History of the Johnson Space Center Radio Control Club

Dave Hoffman's recollections of the early days:

I have recordsof my reserving the meeting room for the club in the early seventies. Probably 30 years would be a fair guess.

The club just celbrated 50 years. Several members sent in pictures of the club history. One is of the shuttle launch model.

Pewter Mule 1

Pewter Mule 2

Pewter Mule 3

Pewter Mule 4

Pewter Mule 5

Kiker video

Initially club met inside NASA in an office room. Security in 1964 was very tight and membership was limited to NASA and NASA contractors. I got in because my then wife worked for NASA.

Had to get someone to come out and sign me in as a visitor, get a temporary car pass and then be escorted to the meeting place. Was also escorted back for check out and surrender of car pass and temporary visitor's badge. These were quite exciting times as most of the club members were the movers and shakers on the leading edge of the Gemini and Apollo programs. Got to see and hear much that the public never saw. Also, most of our radio systems were scratch built and a far cry from the good stuff we now buy--that WORKS! Early Saturday flight sessions often had 50% or more casualties to aircraft. Didn't have CA glue then.

Later the club met in various members' homes and then Buffalo Savings and Loan building (long gone) on NASA 1 when we wanted to allow non NASA personnel to be eligible for membership. Believe our first meeting at the Clear Lake Park building occurred near the end of '69 or '70.

The Johnson Space Center Radio Control Club (JSCRCC) was organized in 1964as the Manned Space Center club and utilized the paved areas of the JSC antenna range located behind Building 14 for it's runway. The club has been flying at the samefield ever since. Much of this history was extracted from ditto sheets (?) of the earlynewsletters dating back to 1970.

Early activities were related to work at the center. Some events that have taken place included building models to demonstrate the Boeing 747/Shuttle piggy concept, highlift over drag flying bodies,and various acrobatic designs.

The club started with around 49 members and grew to a maximum of 190 in1990. The JSCRC Club currently has about 150 members. John Kiker was a memberduring the early '70s and chronicled many of the members and activities through photos. A series of photos have been copied from John's archive and are described below. Click on the blue words to see the photo.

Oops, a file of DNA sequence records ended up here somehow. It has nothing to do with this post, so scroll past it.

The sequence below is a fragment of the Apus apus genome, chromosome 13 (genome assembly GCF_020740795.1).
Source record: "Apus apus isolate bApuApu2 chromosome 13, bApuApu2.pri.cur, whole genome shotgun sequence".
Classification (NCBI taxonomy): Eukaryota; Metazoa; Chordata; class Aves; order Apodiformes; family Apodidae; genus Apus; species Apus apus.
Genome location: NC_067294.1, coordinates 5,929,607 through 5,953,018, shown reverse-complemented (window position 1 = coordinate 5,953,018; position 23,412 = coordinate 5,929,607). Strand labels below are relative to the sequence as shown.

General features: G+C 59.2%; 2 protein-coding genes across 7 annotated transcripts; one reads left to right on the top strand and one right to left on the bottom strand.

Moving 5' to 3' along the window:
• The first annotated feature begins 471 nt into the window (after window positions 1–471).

These photos illustrate the importance of modeling at the Johnson Space Center,originally named the "Manned Spacecraft Center". The first photo was taken in 1966,before man landed on the moon. These are some early members of the club, left to right,John Kiker, Tom, and Frank Borman (early astronaut). The second photo is of anearly club meeting. The photo date is 1967. Note the early radio equipment andsupport equipment. The last Photo is of an early proto type of a fly back booster. This model was designed and built by Gene Ashley.

John Kiker wrote the following article about the club in the early '70s and includedphotographs of the MSC/RC Club.

The first photograph is of our club (editors note: This isa picture of the MSC/RCClub in 1971). From left to right Paul Kloetzer, Bill Lofland,Gene Ashley, KevinFatorny, Charles Palermot, Owen Morris, Frank Fatorny, MikeGaudiano, Joe Martin,John Kiker, Tim Brown, Karl Remmler, and Chuck Deiterich. As you would expecton any oneday, this represents about half the club members.

Photograph No. 2 is of Tim Brown's beautiful original Semiscale. It has the generaldimensions of the Sperry Messinger, Supertigre .51 for power, and Monokote forcovering. It flew just great until a short in the transmitter caused it to be totaled.

Photograph No. 3 and No. 4 are of my Graupner Cirrus and Cumulus sailplanes. Both are beautiful performers. The Cumulus is Mr. Graupner's new ARF models. It can best be described as superb.

Photograph No. 5 is of Owen Morris' originalsailplane. It has an easy does it HobyPoxy fuselage with a sharks head painted onthe nose. It is a beautiful flying model. He is Chief of the Lunar Excursion ModuleProject Office. I do not know how hefound time to build the sailplane with histraveling and heavy responsibilities.

Photograph No. 6 is of Charlie Palermo'sscale fine flying Spirit of St. Louis. Herecently won RCM model of the month awardwith his Travelaire. The club membersthat like to fly pattern were absent that day. However, the trend has been to fly kittypes of past winners such as the Kwick Fly orelse plastic ARF's such as the Dee Bee,Pilot, and Lanier. As you can see, the interestis varied. With the main concern beingto relax and enjoy the hobby. We all hope to soon have time to get back to theexperimental model plane. This to me is the real fun.

Photograph No. 7 shows a model of Bill Loflands early Orbiter Concept. We allknow what happened with this model.

The last photograph shows a model of the spaceshuttle that Bill Lofland and myselfbuilt (editors note: this model is now in the AMAmuseum). This model was built fortest flights and early development of the Shuttle 747Ferry.